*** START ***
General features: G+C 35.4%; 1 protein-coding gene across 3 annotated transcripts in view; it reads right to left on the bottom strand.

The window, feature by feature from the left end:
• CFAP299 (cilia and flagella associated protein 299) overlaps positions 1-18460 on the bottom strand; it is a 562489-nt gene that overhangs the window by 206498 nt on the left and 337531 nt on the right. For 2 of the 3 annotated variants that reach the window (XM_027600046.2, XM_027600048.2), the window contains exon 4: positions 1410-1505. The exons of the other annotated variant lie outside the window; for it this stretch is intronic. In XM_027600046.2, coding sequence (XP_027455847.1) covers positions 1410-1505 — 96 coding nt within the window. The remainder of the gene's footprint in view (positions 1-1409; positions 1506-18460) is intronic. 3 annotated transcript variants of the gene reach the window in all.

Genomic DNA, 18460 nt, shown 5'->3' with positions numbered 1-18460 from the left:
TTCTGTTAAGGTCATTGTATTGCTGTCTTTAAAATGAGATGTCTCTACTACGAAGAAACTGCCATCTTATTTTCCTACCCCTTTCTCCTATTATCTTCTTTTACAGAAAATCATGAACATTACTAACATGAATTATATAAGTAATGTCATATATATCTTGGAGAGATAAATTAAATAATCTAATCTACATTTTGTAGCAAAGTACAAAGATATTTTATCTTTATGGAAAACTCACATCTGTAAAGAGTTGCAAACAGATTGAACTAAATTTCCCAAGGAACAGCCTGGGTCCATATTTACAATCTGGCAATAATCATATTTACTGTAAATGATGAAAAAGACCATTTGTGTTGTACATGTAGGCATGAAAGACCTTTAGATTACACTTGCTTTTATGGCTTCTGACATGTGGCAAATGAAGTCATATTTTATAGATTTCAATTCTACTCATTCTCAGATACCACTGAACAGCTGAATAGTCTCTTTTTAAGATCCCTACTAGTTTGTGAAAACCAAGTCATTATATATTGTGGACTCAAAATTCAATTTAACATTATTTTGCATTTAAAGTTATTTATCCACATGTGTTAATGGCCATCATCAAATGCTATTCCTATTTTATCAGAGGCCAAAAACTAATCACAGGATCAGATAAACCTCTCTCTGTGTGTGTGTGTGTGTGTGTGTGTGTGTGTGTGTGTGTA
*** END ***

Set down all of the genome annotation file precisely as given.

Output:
General features: G+C 35.4%; 1 protein-coding gene across 3 annotated transcripts in view; it reads right to left on the bottom strand.

The window, feature by feature from the left end:
• CFAP299 (cilia and flagella associated protein 299) overlaps positions 1-18460 on the bottom strand; it is a 562489-nt gene that overhangs the window by 206498 nt on the left and 337531 nt on the right. For 2 of the 3 annotated variants that reach the window (XM_027600046.2, XM_027600048.2), the window contains exon 4: positions 1410-1505. The exons of the other annotated variant lie outside the window; for it this stretch is intronic. In XM_027600046.2, coding sequence (XP_027455847.1) covers positions 1410-1505 — 96 coding nt within the window. The remainder of the gene's footprint in view (positions 1-1409; positions 1506-18460) is intronic. 3 annotated transcript variants of the gene reach the window in all.

Genomic DNA, 18460 nt, shown 5'->3' with positions numbered 1-18460 from the left:
TTCTGTTAAGGTCATTGTATTGCTGTCTTTAAAATGAGATGTCTCTACTACGAAGAAACTGCCATCTTATTTTCCTACCCCTTTCTCCTATTATCTTCTTTTACAGAAAATCATGAACATTACTAACATGAATTATATAAGTAATGTCATATATATCTTGGAGAGATAAATTAAATAATCTAATCTACATTTTGTAGCAAAGTACAAAGATATTTTATCTTTATGGAAAACTCACATCTGTAAAGAGTTGCAAACAGATTGAACTAAATTTCCCAAGGAACAGCCTGGGTCCATATTTACAATCTGGCAATAATCATATTTACTGTAAATGATGAAAAAGACCATTTGTGTTGTACATGTAGGCATGAAAGACCTTTAGATTACACTTGCTTTTATGGCTTCTGACATGTGGCAAATGAAGTCATATTTTATAGATTTCAATTCTACTCATTCTCAGATACCACTGAACAGCTGAATAGTCTCTTTTTAAGATCCCTACTAGTTTGTGAAAACCAAGTCATTATATATTGTGGACTCAAAATTCAATTTAACATTATTTTGCATTTAAAGTTATTTATCCACATGTGTTAATGGCCATCATCAAATGCTATTCCTATTTTATCAGAGGCCAAAAACTAATCACAGGATCAGATAAACCTCTCTCTGTGTGTGTGTGTGTGTGTGTGTGTGTGTGTGTGTGTGTA